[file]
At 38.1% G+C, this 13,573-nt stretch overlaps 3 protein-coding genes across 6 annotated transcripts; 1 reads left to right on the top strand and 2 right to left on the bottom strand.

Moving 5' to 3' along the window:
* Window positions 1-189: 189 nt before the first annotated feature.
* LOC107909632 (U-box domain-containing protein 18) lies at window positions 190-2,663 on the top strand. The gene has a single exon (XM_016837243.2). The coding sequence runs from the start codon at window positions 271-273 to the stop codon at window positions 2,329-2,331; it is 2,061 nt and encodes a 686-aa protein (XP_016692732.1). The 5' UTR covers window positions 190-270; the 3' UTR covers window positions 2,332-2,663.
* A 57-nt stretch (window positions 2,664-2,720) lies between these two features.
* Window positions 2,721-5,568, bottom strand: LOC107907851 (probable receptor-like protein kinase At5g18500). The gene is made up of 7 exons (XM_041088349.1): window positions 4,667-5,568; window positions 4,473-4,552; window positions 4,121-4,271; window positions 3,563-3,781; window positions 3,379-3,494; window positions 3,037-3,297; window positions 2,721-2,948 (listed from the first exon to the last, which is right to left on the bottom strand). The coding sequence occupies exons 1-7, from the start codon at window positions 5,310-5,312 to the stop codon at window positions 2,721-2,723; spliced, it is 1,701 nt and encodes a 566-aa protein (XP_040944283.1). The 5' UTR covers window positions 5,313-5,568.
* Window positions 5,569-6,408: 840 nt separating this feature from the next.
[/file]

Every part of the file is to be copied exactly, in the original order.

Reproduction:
At 38.1% G+C, this 13,573-nt stretch overlaps 3 protein-coding genes across 6 annotated transcripts; 1 reads left to right on the top strand and 2 right to left on the bottom strand.

Moving 5' to 3' along the window:
* Window positions 1-189: 189 nt before the first annotated feature.
* LOC107909632 (U-box domain-containing protein 18) lies at window positions 190-2,663 on the top strand. The gene has a single exon (XM_016837243.2). The coding sequence runs from the start codon at window positions 271-273 to the stop codon at window positions 2,329-2,331; it is 2,061 nt and encodes a 686-aa protein (XP_016692732.1). The 5' UTR covers window positions 190-270; the 3' UTR covers window positions 2,332-2,663.
* A 57-nt stretch (window positions 2,664-2,720) lies between these two features.
* Window positions 2,721-5,568, bottom strand: LOC107907851 (probable receptor-like protein kinase At5g18500). The gene is made up of 7 exons (XM_041088349.1): window positions 4,667-5,568; window positions 4,473-4,552; window positions 4,121-4,271; window positions 3,563-3,781; window positions 3,379-3,494; window positions 3,037-3,297; window positions 2,721-2,948 (listed from the first exon to the last, which is right to left on the bottom strand). The coding sequence occupies exons 1-7, from the start codon at window positions 5,310-5,312 to the stop codon at window positions 2,721-2,723; spliced, it is 1,701 nt and encodes a 566-aa protein (XP_040944283.1). The 5' UTR covers window positions 5,313-5,568.
* Window positions 5,569-6,408: 840 nt separating this feature from the next.